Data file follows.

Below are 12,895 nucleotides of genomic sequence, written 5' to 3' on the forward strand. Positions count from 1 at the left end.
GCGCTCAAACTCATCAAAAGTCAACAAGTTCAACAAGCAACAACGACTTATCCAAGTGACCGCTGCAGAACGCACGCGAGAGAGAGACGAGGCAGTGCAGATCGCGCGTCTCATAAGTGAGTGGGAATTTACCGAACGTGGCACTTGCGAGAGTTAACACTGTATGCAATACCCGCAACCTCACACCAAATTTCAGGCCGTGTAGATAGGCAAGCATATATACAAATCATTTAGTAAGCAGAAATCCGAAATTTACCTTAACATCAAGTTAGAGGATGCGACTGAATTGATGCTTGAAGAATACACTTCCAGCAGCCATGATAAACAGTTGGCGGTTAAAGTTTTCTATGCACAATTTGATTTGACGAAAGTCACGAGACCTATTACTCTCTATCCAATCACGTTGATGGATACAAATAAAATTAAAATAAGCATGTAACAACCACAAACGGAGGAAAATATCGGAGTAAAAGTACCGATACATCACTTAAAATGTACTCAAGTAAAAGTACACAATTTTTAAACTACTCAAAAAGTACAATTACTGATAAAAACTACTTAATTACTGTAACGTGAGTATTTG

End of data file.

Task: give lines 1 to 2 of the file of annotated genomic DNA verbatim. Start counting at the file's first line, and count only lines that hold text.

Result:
Below are 12,895 nucleotides of genomic sequence, written 5' to 3' on the forward strand. Positions count from 1 at the left end.
GCGCTCAAACTCATCAAAAGTCAACAAGTTCAACAAGCAACAACGACTTATCCAAGTGACCGCTGCAGAACGCACGCGAGAGAGAGACGAGGCAGTGCAGATCGCGCGTCTCATAAGTGAGTGGGAATTTACCGAACGTGGCACTTGCGAGAGTTAACACTGTATGCAATACCCGCAACCTCACACCAAATTTCAGGCCGTGTAGATAGGCAAGCATATATACAAATCATTTAGTAAGCAGAAATCCGAAATTTACCTTAACATCAAGTTAGAGGATGCGACTGAATTGATGCTTGAAGAATACACTTCCAGCAGCCATGATAAACAGTTGGCGGTTAAAGTTTTCTATGCACAATTTGATTTGACGAAAGTCACGAGACCTATTACTCTCTATCCAATCACGTTGATGGATACAAATAAAATTAAAATAAGCATGTAACAACCACAAACGGAGGAAAATATCGGAGTAAAAGTACCGATACATCACTTAAAATGTACTCAAGTAAAAGTACACAATTTTTAAACTACTCAAAAAGTACAATTACTGATAAAAACTACTTAATTACTGTAACGTGAGTATTTG